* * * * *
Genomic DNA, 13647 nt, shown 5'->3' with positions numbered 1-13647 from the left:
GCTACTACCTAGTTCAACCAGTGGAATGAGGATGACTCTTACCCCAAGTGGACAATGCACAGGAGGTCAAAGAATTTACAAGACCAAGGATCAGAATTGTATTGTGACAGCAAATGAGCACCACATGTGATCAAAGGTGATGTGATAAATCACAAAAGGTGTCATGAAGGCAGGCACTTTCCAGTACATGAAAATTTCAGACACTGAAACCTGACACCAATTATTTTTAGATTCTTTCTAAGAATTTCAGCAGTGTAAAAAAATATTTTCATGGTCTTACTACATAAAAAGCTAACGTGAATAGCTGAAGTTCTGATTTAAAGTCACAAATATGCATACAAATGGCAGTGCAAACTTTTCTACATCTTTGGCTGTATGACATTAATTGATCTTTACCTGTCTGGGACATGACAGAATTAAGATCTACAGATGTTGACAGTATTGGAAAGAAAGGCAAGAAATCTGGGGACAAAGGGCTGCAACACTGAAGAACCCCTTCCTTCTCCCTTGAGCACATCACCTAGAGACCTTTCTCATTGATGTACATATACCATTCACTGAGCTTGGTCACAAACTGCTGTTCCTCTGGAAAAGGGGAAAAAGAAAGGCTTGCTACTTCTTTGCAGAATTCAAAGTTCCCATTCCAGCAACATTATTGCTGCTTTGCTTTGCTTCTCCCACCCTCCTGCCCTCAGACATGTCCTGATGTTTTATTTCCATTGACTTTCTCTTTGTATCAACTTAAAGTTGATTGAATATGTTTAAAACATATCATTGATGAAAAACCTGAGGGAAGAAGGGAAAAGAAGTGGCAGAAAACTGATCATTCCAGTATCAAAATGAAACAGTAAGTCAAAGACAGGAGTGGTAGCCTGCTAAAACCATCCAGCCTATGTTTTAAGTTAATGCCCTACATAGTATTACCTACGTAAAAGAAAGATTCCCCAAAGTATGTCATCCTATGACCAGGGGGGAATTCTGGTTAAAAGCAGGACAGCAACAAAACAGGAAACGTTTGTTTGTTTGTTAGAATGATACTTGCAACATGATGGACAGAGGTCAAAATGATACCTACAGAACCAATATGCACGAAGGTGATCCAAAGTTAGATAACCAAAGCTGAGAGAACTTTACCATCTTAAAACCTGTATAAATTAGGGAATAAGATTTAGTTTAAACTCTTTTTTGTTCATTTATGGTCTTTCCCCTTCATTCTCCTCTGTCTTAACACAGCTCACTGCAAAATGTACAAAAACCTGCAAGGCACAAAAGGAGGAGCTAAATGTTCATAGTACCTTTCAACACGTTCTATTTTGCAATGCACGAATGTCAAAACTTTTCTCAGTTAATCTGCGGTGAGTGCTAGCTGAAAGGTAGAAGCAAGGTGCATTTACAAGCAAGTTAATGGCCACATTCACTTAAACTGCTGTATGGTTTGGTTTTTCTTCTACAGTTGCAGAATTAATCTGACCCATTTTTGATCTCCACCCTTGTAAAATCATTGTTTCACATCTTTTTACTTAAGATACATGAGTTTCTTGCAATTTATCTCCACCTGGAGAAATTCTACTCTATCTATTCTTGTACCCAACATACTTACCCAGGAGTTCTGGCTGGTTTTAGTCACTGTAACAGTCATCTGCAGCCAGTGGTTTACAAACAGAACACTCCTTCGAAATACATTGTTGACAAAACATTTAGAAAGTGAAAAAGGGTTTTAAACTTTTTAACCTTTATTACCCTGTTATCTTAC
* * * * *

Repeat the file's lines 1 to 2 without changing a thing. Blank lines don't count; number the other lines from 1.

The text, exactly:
Genomic DNA, 13647 nt, shown 5'->3' with positions numbered 1-13647 from the left:
GCTACTACCTAGTTCAACCAGTGGAATGAGGATGACTCTTACCCCAAGTGGACAATGCACAGGAGGTCAAAGAATTTACAAGACCAAGGATCAGAATTGTATTGTGACAGCAAATGAGCACCACATGTGATCAAAGGTGATGTGATAAATCACAAAAGGTGTCATGAAGGCAGGCACTTTCCAGTACATGAAAATTTCAGACACTGAAACCTGACACCAATTATTTTTAGATTCTTTCTAAGAATTTCAGCAGTGTAAAAAAATATTTTCATGGTCTTACTACATAAAAAGCTAACGTGAATAGCTGAAGTTCTGATTTAAAGTCACAAATATGCATACAAATGGCAGTGCAAACTTTTCTACATCTTTGGCTGTATGACATTAATTGATCTTTACCTGTCTGGGACATGACAGAATTAAGATCTACAGATGTTGACAGTATTGGAAAGAAAGGCAAGAAATCTGGGGACAAAGGGCTGCAACACTGAAGAACCCCTTCCTTCTCCCTTGAGCACATCACCTAGAGACCTTTCTCATTGATGTACATATACCATTCACTGAGCTTGGTCACAAACTGCTGTTCCTCTGGAAAAGGGGAAAAAGAAAGGCTTGCTACTTCTTTGCAGAATTCAAAGTTCCCATTCCAGCAACATTATTGCTGCTTTGCTTTGCTTCTCCCACCCTCCTGCCCTCAGACATGTCCTGATGTTTTATTTCCATTGACTTTCTCTTTGTATCAACTTAAAGTTGATTGAATATGTTTAAAACATATCATTGATGAAAAACCTGAGGGAAGAAGGGAAAAGAAGTGGCAGAAAACTGATCATTCCAGTATCAAAATGAAACAGTAAGTCAAAGACAGGAGTGGTAGCCTGCTAAAACCATCCAGCCTATGTTTTAAGTTAATGCCCTACATAGTATTACCTACGTAAAAGAAAGATTCCCCAAAGTATGTCATCCTATGACCAGGGGGGAATTCTGGTTAAAAGCAGGACAGCAACAAAACAGGAAACGTTTGTTTGTTTGTTAGAATGATACTTGCAACATGATGGACAGAGGTCAAAATGATACCTACAGAACCAATATGCACGAAGGTGATCCAAAGTTAGATAACCAAAGCTGAGAGAACTTTACCATCTTAAAACCTGTATAAATTAGGGAATAAGATTTAGTTTAAACTCTTTTTTGTTCATTTATGGTCTTTCCCCTTCATTCTCCTCTGTCTTAACACAGCTCACTGCAAAATGTACAAAAACCTGCAAGGCACAAAAGGAGGAGCTAAATGTTCATAGTACCTTTCAACACGTTCTATTTTGCAATGCACGAATGTCAAAACTTTTCTCAGTTAATCTGCGGTGAGTGCTAGCTGAAAGGTAGAAGCAAGGTGCATTTACAAGCAAGTTAATGGCCACATTCACTTAAACTGCTGTATGGTTTGGTTTTTCTTCTACAGTTGCAGAATTAATCTGACCCATTTTTGATCTCCACCCTTGTAAAATCATTGTTTCACATCTTTTTACTTAAGATACATGAGTTTCTTGCAATTTATCTCCACCTGGAGAAATTCTACTCTATCTATTCTTGTACCCAACATACTTACCCAGGAGTTCTGGCTGGTTTTAGTCACTGTAACAGTCATCTGCAGCCAGTGGTTTACAAACAGAACACTCCTTCGAAATACATTGTTGACAAAACATTTAGAAAGTGAAAAAGGGTTTTAAACTTTTTAACCTTTATTACCCTGTTATCTTAC